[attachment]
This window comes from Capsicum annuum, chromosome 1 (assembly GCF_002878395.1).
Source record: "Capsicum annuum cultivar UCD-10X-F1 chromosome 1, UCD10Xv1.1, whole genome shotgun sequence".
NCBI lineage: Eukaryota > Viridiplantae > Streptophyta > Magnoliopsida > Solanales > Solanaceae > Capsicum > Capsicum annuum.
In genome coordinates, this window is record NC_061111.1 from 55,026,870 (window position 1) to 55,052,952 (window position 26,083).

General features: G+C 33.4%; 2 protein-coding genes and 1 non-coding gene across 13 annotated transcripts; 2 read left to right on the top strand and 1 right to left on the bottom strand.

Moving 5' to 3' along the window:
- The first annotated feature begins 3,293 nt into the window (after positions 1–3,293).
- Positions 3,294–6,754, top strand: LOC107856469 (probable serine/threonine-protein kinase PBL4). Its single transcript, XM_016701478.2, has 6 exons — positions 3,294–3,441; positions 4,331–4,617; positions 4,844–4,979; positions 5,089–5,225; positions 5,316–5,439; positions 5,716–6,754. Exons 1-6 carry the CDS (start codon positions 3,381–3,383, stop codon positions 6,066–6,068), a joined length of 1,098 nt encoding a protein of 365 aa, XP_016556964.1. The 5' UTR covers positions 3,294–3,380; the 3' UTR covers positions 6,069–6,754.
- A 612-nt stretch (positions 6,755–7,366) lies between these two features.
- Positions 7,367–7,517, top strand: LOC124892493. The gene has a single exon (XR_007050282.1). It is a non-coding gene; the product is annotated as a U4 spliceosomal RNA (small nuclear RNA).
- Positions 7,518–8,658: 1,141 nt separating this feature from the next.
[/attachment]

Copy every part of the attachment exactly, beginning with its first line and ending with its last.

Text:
This window comes from Capsicum annuum, chromosome 1 (assembly GCF_002878395.1).
Source record: "Capsicum annuum cultivar UCD-10X-F1 chromosome 1, UCD10Xv1.1, whole genome shotgun sequence".
NCBI lineage: Eukaryota > Viridiplantae > Streptophyta > Magnoliopsida > Solanales > Solanaceae > Capsicum > Capsicum annuum.
In genome coordinates, this window is record NC_061111.1 from 55,026,870 (window position 1) to 55,052,952 (window position 26,083).

General features: G+C 33.4%; 2 protein-coding genes and 1 non-coding gene across 13 annotated transcripts; 2 read left to right on the top strand and 1 right to left on the bottom strand.

Moving 5' to 3' along the window:
- The first annotated feature begins 3,293 nt into the window (after positions 1–3,293).
- Positions 3,294–6,754, top strand: LOC107856469 (probable serine/threonine-protein kinase PBL4). Its single transcript, XM_016701478.2, has 6 exons — positions 3,294–3,441; positions 4,331–4,617; positions 4,844–4,979; positions 5,089–5,225; positions 5,316–5,439; positions 5,716–6,754. Exons 1-6 carry the CDS (start codon positions 3,381–3,383, stop codon positions 6,066–6,068), a joined length of 1,098 nt encoding a protein of 365 aa, XP_016556964.1. The 5' UTR covers positions 3,294–3,380; the 3' UTR covers positions 6,069–6,754.
- A 612-nt stretch (positions 6,755–7,366) lies between these two features.
- Positions 7,367–7,517, top strand: LOC124892493. The gene has a single exon (XR_007050282.1). It is a non-coding gene; the product is annotated as a U4 spliceosomal RNA (small nuclear RNA).
- Positions 7,518–8,658: 1,141 nt separating this feature from the next.